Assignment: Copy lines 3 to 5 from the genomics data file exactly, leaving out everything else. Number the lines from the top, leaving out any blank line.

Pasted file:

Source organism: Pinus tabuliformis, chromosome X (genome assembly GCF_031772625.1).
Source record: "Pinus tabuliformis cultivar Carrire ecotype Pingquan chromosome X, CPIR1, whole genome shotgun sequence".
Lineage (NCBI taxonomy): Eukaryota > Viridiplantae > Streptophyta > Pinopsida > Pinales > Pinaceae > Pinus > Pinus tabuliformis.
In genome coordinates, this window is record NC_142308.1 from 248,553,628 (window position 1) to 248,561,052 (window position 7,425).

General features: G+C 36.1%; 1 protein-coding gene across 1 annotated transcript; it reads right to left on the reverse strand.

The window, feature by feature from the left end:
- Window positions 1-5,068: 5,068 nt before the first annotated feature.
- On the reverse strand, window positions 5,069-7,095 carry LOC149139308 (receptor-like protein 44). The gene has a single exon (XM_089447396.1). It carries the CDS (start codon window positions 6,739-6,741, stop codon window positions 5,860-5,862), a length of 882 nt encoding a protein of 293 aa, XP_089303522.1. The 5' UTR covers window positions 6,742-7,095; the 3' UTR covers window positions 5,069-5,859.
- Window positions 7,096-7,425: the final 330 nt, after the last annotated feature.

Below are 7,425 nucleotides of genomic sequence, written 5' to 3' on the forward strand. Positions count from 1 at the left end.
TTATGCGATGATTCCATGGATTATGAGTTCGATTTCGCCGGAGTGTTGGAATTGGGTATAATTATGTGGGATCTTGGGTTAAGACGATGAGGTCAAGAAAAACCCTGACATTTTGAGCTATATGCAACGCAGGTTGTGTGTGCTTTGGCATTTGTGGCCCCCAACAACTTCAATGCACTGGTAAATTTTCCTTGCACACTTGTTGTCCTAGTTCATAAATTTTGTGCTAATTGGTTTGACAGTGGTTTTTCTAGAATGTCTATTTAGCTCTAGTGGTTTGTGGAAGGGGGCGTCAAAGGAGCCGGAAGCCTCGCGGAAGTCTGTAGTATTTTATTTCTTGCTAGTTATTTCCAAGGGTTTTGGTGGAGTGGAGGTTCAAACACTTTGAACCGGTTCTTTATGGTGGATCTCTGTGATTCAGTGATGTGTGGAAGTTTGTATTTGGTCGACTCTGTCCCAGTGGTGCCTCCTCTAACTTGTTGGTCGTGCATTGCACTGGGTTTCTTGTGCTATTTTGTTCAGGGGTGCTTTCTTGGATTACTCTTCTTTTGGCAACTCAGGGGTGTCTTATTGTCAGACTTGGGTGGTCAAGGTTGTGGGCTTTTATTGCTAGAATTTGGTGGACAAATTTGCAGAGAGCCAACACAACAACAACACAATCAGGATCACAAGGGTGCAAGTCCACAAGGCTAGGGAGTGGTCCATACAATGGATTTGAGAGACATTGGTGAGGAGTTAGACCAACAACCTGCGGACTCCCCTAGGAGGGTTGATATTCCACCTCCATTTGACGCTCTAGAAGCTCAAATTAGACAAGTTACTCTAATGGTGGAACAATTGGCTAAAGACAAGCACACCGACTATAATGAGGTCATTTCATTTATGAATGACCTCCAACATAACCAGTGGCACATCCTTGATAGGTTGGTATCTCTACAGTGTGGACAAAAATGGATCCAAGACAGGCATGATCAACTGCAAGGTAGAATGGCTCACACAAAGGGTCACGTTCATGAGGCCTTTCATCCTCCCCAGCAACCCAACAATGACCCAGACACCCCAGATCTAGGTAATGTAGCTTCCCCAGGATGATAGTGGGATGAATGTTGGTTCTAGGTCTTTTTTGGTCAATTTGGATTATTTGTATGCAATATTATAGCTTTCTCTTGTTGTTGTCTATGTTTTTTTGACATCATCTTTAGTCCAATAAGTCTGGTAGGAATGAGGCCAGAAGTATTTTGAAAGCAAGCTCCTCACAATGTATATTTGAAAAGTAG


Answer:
Lineage (NCBI taxonomy): Eukaryota > Viridiplantae > Streptophyta > Pinopsida > Pinales > Pinaceae > Pinus > Pinus tabuliformis.
In genome coordinates, this window is record NC_142308.1 from 248,553,628 (window position 1) to 248,561,052 (window position 7,425).

General features: G+C 36.1%; 1 protein-coding gene across 1 annotated transcript; it reads right to left on the reverse strand.